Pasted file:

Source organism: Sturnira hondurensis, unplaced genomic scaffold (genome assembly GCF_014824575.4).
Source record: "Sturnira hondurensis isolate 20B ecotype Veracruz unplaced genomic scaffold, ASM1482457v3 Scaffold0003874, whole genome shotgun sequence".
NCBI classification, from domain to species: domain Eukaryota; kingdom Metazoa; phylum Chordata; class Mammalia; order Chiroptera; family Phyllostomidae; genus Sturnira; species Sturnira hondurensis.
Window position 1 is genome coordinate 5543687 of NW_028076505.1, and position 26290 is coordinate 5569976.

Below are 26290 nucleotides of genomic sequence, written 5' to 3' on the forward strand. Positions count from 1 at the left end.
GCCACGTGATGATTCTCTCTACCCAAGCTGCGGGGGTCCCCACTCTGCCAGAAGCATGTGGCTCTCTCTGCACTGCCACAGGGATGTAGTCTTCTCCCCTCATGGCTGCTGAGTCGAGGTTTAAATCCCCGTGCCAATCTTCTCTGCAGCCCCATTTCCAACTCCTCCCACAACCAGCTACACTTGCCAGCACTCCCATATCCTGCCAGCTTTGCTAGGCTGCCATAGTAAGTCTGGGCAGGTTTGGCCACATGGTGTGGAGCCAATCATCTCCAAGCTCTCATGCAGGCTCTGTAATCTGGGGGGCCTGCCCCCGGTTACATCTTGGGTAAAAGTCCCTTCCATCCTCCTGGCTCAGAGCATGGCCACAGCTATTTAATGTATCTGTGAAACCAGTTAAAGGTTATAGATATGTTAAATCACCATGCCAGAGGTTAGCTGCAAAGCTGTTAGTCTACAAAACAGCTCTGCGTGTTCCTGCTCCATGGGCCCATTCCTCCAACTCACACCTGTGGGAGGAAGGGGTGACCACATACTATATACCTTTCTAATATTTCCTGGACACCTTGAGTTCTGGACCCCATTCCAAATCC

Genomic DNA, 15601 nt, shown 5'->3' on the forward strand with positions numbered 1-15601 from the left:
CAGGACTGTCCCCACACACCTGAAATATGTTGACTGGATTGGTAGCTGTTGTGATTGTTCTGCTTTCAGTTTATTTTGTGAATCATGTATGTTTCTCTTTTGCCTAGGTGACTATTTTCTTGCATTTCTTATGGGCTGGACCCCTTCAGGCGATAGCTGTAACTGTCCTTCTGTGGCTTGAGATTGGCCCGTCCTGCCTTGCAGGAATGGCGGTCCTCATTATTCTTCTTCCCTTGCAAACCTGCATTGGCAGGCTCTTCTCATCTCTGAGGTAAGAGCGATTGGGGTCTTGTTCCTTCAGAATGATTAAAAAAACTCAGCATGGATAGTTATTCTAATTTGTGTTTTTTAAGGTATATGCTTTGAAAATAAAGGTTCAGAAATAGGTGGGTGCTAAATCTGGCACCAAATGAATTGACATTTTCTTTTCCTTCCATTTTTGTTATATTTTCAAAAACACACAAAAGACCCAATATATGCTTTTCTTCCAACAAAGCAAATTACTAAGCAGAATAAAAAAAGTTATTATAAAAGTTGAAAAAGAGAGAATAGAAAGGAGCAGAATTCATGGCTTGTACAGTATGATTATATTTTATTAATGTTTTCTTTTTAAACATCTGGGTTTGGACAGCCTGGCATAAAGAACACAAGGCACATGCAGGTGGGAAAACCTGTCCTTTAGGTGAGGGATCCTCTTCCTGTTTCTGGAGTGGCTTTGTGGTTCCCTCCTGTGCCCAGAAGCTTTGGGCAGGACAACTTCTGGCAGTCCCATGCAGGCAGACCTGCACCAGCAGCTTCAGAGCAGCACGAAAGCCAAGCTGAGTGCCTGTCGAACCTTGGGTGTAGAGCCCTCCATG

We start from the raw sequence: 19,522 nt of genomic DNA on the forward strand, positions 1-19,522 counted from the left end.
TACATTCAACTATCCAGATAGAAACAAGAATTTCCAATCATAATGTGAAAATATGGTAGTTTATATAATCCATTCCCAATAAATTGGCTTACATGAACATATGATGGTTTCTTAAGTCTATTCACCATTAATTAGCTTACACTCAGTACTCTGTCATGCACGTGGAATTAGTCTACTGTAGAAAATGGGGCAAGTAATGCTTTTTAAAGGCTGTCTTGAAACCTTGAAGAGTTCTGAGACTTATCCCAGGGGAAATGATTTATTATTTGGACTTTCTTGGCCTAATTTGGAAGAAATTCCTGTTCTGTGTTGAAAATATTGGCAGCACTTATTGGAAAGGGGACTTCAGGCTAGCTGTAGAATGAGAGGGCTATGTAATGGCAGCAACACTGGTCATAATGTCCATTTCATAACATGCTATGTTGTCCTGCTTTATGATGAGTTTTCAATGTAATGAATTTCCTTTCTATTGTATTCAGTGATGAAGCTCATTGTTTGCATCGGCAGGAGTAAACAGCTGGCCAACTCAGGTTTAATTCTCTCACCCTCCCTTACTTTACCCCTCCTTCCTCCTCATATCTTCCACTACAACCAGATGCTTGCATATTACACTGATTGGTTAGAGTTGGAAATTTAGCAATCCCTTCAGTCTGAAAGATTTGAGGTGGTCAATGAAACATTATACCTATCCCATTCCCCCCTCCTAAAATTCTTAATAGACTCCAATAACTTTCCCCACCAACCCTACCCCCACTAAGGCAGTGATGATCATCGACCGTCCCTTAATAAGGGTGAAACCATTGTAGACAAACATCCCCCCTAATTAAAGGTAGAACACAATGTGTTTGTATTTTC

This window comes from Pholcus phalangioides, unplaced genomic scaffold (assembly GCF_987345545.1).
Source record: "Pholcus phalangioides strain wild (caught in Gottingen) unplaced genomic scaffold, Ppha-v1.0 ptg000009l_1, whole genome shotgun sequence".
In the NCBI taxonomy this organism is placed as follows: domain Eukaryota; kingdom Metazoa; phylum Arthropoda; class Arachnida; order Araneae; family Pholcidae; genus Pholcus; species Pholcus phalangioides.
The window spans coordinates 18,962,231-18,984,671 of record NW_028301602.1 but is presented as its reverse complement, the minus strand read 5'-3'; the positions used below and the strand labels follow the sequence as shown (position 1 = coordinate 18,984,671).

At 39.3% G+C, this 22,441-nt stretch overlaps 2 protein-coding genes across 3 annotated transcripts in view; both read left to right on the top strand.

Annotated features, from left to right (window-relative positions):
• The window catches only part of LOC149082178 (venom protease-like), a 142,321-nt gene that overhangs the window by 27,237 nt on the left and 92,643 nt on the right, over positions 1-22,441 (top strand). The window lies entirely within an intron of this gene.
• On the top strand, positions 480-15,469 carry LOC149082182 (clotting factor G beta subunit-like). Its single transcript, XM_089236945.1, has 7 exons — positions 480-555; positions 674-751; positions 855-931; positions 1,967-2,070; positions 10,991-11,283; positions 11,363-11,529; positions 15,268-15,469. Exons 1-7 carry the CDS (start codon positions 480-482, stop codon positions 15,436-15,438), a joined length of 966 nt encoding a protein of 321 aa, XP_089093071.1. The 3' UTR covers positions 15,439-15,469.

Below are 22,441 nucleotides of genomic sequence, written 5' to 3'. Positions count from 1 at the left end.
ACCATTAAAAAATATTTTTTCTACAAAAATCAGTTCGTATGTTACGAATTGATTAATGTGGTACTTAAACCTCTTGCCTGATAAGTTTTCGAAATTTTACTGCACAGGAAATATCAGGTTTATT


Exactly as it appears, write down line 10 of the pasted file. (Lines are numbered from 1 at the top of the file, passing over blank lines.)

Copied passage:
TACATTCAACTATCCAGATAGAAACAAGAATTTCCAATCATAATGTGAAAATATGGTAGTTTATATAATCCATTCCCAATAAATTGGCTTACATGAACATATGATGGTTTCTTAAGTCTATTCACCATTAATTAGCTTACACTCAGTACTCTGTCATGCACGTGGAATTAGTCTACTGTAGAAAATGGGGCAAGTAATGCTTTTTAAAGGCTGTCTTGAAACCTTGAAGAGTTCTGAGACTTATCCCAGGGGAAATGATTTATTATTTGGACTTTCTTGGCCTAATTTGGAAGAAATTCCTGTTCTGTGTTGAAAATATTGGCAGCACTTATTGGAAAGGGGACTTCAGGCTAGCTGTAGAATGAGAGGGCTATGTAATGGCAGCAACACTGGTCATAATGTCCATTTCATAACATGCTATGTTGTCCTGCTTTATGATGAGTTTTCAATGTAATGAATTTCCTTTCTATTGTATTCAGTGATGAAGCTCATTGTTTGCATCGGCAGGAGTAAACAGCTGGCCAACTCAGGTTTAATTCTCTCACCCTCCCTTACTTTACCCCTCCTTCCTCCTCATATCTTCCACTACAACCAGATGCTTGCATATTACACTGATTGGTTAGAGTTGGAAATTTAGCAATCCCTTCAGTCTGAAAGATTTGAGGTGGTCAATGAAACATTATACCTATCCCATTCCCCCCTCCTAAAATTCTTAATAGACTCCAATAACTTTCCCCACCAACCCTACCCCCACTAAGGCAGTGATGATCATCGACCGTCCCTTAATAAGGGTGAAACCATTGTAGACAAACATCCCCCCTAATTAAAGGTAGAACACAATGTGTTTGTATTTTC